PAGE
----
Information Tech

the reality of working in IT for the last decade

Careers

take charge of your career, before someone else does

Management

the realities and joys of being in management

Blogging

a fun project that turned into a hobby sometimes

Life & Times

we all get one shot at it, better make it count

Home » Books, Careers, Video, Web Finds

Successes in Self-Publishing

Submitted by on March 26, 2011
More people are starting to self-publish their writings

Everyone loves a success from scratch story, and I am no different.  I have been reading about authors that are beginning to self-publish.  This trend has traditional publishers nervous to say the least.  I can completely understand publishers’ concerns about losing their authors and book sales.  For the authors, I completely understand why they are beginning to push into the self-publishing space.  Why give a majority of the proceeds away from the book sales to the publisher and deal with the creative differences between the author and the business side of publishing when the Internet and e-books are readily available.

A case in point to consider is Amanda Hocking.  She is a twenty something author that has successfully published several e-books and generated more than $1 million in personal revenue from her book sales.  She is making a serious name for herself and has her own author page on the Amazon bookstore.  This is a true success from scratch story, and I love her approach and tenacity to pull off what, just a few years ago, would have been impossible.  She has broken into that small select group of published authors without a traditional publisher.

Amanda Hocking has also recently signed a book deal with a traditional publisher according to her blog.  I am sure some of her readers question this decision.  I have read several blog posts and comments that have been less than flattering with her decision to work with a large publisher.  In her blog post, she outlines the reasons for her decision, and I agree with them as do most rational people.  I think Amanda has a bright future as an author, and businessperson, and is demonstrating good decision-making to bring her work to a wider audience.  I believe that she will continue to be a successful self-publishing author as she says, but she will also have projects that use the power of a major publisher to reach greater audiences and commercial success. This should be admired and not criticized. I will actually be purchasing a few of her books for my daughter to read.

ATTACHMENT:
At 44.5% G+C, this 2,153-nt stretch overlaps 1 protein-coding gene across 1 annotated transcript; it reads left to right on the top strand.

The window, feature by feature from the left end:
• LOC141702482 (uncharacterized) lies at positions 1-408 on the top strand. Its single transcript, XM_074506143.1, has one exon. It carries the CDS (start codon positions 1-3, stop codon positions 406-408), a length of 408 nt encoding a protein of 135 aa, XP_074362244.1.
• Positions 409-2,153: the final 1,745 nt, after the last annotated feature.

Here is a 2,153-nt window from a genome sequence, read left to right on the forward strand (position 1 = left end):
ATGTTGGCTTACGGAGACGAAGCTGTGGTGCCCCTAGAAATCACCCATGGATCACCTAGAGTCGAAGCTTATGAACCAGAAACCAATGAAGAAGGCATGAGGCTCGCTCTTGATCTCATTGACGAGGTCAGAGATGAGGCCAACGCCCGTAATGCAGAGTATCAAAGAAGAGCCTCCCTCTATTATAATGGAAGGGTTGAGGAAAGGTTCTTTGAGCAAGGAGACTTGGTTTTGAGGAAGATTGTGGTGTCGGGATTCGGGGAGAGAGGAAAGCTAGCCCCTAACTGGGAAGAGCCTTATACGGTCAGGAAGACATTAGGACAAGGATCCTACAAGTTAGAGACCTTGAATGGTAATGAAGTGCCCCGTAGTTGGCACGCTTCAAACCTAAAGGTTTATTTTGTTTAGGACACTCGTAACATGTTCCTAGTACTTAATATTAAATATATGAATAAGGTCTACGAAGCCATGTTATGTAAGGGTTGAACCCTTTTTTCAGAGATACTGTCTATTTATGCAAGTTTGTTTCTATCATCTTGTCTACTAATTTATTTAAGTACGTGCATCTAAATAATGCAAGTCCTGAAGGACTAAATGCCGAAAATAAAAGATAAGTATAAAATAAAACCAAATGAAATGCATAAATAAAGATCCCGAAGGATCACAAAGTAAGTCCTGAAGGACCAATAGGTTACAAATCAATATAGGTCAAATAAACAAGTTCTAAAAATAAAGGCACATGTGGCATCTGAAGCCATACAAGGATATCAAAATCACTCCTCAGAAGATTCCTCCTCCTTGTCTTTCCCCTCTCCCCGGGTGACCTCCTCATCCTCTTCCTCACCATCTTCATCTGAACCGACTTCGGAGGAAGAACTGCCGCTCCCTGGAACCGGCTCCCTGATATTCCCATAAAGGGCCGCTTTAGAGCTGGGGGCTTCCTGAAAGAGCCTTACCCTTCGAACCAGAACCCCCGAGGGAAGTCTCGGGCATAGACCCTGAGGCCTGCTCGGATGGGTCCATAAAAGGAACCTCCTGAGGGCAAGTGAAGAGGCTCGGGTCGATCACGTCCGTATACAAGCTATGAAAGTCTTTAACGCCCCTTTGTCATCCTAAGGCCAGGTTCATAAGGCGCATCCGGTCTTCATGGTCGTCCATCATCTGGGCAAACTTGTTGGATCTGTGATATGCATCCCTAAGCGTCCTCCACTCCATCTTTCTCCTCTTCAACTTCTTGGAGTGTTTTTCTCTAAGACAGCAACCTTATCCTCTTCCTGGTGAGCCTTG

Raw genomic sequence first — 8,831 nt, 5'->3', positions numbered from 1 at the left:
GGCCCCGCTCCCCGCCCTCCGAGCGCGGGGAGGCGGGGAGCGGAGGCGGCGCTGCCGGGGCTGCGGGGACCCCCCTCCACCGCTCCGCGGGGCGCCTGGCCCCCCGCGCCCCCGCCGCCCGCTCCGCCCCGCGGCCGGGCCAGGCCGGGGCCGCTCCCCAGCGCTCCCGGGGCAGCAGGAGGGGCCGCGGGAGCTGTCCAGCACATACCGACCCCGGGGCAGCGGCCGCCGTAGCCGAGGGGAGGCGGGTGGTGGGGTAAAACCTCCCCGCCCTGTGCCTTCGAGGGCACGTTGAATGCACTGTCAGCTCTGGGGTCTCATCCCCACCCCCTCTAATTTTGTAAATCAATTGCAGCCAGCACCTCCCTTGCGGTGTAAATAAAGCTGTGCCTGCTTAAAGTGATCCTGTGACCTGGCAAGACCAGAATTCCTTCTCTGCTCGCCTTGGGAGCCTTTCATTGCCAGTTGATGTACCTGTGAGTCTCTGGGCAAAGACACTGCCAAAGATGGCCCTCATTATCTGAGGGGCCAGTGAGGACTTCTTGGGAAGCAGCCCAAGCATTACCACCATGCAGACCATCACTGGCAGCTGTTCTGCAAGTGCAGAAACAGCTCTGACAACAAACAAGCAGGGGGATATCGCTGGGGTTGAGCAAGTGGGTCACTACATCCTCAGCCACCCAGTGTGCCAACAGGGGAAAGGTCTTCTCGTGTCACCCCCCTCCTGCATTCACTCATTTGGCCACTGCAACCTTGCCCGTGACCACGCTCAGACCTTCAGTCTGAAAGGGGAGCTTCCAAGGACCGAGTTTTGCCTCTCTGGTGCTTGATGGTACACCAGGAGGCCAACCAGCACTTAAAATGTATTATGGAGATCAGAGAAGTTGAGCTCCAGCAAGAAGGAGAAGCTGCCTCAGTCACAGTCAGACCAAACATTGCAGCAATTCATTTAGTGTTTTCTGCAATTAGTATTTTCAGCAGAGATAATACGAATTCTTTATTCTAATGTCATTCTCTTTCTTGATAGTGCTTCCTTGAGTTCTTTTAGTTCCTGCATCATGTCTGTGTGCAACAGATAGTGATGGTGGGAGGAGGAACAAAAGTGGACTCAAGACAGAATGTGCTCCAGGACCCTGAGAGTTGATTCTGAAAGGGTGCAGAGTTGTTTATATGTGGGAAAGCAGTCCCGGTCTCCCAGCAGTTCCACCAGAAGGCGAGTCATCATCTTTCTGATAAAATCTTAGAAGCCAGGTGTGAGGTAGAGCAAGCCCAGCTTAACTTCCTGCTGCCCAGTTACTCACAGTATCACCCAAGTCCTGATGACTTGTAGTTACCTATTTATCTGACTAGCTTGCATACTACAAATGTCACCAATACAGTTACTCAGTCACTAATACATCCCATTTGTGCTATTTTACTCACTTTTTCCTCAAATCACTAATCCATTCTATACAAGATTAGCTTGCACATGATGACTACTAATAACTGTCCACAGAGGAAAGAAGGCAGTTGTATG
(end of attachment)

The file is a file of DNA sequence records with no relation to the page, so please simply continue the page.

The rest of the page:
EDIT: I am late to this game.  I found a few of her books on my eldest daughter’s Kindle.

Another author I admire is Penelope Trunk.  She has a very successful blog and has founded three Internet startup companies.  She is a published author in newspapers, magazines, and books.  I thoroughly enjoy her blog as she writes exactly what is on her mind with minimal filtering.  I find this style of writing to be refreshing and unabashedly honest.  It also goes greatly to her strength of character and personal fortitude.  When someone lays bare his or her entire life for the world to read, and comment on, it certainly takes an immense amount of inner strength.  That or they never read any of the comments people leave.